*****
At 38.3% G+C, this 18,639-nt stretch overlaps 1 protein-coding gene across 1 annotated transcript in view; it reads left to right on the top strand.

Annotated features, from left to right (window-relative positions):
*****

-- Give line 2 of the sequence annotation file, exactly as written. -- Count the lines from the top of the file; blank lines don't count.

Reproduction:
Annotated features, from left to right (window-relative positions):